Document Type


Original Publication Date


Journal/Book/Conference Title

BMC Evolutionary Biology





DOI of Original Publication



Originally published at

Date of Submission

August 2014



A widely-used approach for screening nuclear DNA markers is to obtain sequence data and use bioinformatic algorithms to estimate which two alleles are present in heterozygous individuals. It is common practice to omit unresolved genotypes from downstream analyses, but the implications of this have not been investigated. We evaluated the haplotype reconstruction method implemented by PHASE in the context of phylogeographic applications. Empirical sequence datasets from five non-coding nuclear loci with gametic phase ascribed by molecular approaches were coupled with simulated datasets to investigate three key issues: (1) haplotype reconstruction error rates and the nature of inference errors, (2) dataset features and genotypic configurations that drive haplotype reconstruction uncertainty, and (3) impacts of omitting unresolved genotypes on levels of observed phylogenetic diversity and the accuracy of downstream phylogeographic analyses.


We found that PHASE usually had very low false-positives (i.e., a low rate of confidently inferring haplotype pairs that were incorrect). The majority of genotypes that could not be resolved with high confidence included an allele occurring only once in a dataset, and genotypic configurations involving two low-frequency alleles were disproportionately represented in the pool of unresolved genotypes. The standard practice of omitting unresolved genotypes from downstream analyses can lead to considerable reductions in overall phylogenetic diversity that is skewed towards the loss of alleles with larger-than-average pairwise sequence divergences, and in turn, this causes systematic bias in estimates of important population genetic parameters.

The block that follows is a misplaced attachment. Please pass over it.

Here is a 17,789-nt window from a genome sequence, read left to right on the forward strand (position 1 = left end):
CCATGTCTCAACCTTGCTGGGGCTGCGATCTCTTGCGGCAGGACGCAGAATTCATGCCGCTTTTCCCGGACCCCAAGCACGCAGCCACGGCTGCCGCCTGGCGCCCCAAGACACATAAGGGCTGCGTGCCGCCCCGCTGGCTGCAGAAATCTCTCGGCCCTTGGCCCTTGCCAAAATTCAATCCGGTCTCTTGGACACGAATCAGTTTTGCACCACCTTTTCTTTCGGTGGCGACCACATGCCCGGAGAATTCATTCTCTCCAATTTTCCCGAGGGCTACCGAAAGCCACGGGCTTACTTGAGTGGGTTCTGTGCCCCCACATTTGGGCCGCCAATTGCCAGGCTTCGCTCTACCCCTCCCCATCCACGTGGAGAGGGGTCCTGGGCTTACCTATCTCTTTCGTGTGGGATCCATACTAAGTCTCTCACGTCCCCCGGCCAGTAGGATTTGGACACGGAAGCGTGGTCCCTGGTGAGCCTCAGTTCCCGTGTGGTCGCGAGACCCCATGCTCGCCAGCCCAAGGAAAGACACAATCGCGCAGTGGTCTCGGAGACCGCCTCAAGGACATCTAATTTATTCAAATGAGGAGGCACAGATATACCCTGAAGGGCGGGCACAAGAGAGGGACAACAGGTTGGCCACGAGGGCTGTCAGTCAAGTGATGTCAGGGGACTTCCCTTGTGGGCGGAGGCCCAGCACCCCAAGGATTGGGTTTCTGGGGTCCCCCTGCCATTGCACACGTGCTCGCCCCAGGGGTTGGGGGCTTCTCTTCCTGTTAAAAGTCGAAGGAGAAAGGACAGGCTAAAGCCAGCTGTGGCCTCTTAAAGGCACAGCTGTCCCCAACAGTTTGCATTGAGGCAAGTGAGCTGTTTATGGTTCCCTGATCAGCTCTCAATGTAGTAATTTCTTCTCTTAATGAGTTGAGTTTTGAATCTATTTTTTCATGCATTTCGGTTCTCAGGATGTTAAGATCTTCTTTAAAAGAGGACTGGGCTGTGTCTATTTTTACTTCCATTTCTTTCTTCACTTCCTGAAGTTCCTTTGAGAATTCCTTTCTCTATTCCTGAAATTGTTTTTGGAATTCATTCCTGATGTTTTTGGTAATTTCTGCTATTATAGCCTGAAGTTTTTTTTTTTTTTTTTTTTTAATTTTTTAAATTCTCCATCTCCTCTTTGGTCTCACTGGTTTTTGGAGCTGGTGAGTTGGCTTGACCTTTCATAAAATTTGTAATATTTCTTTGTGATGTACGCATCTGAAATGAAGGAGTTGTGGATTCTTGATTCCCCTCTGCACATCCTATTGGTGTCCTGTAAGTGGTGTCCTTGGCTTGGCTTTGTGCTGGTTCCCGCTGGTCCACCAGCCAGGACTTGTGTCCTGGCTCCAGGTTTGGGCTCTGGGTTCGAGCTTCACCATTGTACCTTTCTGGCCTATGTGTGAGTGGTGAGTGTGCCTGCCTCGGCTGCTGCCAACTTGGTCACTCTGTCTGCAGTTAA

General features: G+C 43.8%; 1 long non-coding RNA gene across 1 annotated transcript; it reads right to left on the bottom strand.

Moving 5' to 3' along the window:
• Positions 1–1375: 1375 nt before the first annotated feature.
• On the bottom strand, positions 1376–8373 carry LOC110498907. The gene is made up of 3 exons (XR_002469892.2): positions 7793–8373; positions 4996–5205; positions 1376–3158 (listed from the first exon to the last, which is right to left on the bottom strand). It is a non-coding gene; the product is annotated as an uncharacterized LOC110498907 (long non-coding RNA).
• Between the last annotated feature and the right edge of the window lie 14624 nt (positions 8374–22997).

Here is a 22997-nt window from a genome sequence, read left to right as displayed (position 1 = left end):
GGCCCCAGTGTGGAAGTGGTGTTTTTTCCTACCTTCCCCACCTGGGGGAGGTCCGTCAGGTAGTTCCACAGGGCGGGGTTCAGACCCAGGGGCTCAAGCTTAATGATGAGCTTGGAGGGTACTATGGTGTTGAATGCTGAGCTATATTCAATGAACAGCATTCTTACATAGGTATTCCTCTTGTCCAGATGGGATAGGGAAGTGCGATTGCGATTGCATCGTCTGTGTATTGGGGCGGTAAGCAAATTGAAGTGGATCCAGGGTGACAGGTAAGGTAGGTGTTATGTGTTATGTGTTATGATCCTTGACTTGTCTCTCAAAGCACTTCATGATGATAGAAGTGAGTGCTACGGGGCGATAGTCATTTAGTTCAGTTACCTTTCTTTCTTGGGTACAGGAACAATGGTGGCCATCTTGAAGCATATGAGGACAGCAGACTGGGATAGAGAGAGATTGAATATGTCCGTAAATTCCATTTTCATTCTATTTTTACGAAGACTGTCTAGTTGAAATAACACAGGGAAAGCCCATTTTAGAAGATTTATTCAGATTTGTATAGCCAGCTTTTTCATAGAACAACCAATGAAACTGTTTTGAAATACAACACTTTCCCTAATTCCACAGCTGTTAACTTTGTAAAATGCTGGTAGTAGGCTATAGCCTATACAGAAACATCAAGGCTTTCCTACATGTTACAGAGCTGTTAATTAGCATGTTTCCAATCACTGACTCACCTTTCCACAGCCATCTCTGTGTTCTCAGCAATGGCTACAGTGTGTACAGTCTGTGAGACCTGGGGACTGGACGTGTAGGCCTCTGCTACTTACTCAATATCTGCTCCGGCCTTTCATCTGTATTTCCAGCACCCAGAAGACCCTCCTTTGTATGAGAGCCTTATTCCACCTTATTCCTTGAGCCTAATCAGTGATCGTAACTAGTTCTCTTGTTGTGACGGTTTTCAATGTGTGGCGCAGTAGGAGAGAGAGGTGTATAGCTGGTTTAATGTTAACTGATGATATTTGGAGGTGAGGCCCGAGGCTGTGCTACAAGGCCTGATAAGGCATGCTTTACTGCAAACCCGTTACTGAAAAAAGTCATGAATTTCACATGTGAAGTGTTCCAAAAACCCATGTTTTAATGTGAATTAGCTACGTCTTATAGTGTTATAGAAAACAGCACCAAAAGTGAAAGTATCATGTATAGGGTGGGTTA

A combination of experimental and computational approaches for resolving phase of segregating sites in phylogeographic applications is essential. We outline practical approaches to mitigating potential impacts of computational haplotype reconstruction on phylogeographic inferences. With targeted application of laboratory procedures that enable unambiguous phase determination via physical isolation of alleles from diploid PCR products, relatively little investment of time and effort is needed to overcome the observed biases.


© 2010 Garrick et al; licensee BioMed Central Ltd. This is an Open Access article distributed under the terms of the Creative Commons Attribution License (, which permits unrestricted use, distribution, and reproduction in any medium, provided the original work is properly cited.

Is Part Of

VCU Biology Publications

1471-2148-10-118-s1.pdf (98 kB)
Increase over time in the use of PHASE in empirical studies relating to phylogeography, speciation or hybridization.

1471-2148-10-118-s2.pdf (130 kB)
Frequency distribution of the relationship between number of segregating sites (S) and number of different alleles (AN) in the 500 simulated datasets from which 35 (solid circles) were arbitrarily selected for further analysis using PHASE.

1471-2148-10-118-s3.pdf (65 kB)
Correlation coefficients between the four measures of dataset polymorphism.

1471-2148-10-118-s4.pdf (126 kB)
Supplementary references.

1471-2148-10-118-s5.pdf (195 kB)
Relationship between alternative measures of dataset polymorphism (x-axis) and the number of unresolved genotypes (y-axis).